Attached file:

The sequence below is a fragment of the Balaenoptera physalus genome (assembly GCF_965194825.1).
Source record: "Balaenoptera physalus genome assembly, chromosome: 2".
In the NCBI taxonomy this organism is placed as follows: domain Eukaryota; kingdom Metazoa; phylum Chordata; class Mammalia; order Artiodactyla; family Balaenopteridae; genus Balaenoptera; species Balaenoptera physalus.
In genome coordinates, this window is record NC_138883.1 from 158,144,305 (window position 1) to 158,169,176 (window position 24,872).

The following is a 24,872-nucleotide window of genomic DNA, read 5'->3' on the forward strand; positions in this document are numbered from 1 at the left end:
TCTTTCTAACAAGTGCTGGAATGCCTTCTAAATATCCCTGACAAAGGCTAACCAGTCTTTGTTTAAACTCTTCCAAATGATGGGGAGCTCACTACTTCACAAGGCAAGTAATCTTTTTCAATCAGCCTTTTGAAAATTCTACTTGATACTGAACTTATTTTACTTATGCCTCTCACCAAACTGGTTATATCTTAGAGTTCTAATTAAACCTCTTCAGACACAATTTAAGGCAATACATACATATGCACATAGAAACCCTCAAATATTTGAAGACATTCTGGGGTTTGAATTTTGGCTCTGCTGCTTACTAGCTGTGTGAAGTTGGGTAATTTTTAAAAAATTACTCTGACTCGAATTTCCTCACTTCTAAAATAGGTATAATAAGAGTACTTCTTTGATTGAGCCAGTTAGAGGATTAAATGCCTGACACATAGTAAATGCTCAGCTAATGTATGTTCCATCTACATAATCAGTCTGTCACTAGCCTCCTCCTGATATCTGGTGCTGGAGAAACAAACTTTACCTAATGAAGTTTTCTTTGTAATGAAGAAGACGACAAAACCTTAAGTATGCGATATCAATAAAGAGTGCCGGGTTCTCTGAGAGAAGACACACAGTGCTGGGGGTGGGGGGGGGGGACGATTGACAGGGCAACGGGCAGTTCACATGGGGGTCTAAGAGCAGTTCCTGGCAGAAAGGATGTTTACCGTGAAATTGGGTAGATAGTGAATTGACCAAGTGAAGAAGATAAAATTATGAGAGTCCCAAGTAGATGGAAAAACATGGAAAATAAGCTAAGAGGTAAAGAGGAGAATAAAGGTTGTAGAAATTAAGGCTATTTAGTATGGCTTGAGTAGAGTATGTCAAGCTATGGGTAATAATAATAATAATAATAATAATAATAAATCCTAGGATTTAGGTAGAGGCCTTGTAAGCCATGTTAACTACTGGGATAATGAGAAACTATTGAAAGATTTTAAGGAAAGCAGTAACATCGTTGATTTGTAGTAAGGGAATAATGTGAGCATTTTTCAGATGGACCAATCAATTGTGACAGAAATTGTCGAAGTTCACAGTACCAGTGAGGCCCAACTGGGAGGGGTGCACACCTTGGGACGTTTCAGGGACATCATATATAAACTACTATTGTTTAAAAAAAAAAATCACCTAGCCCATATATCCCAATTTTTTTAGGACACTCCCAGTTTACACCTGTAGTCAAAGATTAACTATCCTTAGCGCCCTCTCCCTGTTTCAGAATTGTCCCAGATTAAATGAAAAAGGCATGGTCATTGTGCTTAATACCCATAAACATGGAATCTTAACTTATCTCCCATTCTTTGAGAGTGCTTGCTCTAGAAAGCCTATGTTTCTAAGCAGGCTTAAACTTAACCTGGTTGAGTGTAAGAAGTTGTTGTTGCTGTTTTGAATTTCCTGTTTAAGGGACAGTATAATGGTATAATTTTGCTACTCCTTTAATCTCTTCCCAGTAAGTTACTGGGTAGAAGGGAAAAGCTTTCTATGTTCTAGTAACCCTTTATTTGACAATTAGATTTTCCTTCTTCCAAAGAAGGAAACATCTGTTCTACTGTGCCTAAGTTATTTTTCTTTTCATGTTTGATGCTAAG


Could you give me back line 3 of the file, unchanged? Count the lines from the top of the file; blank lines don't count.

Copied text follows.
In the NCBI taxonomy this organism is placed as follows: domain Eukaryota; kingdom Metazoa; phylum Chordata; class Mammalia; order Artiodactyla; family Balaenopteridae; genus Balaenoptera; species Balaenoptera physalus.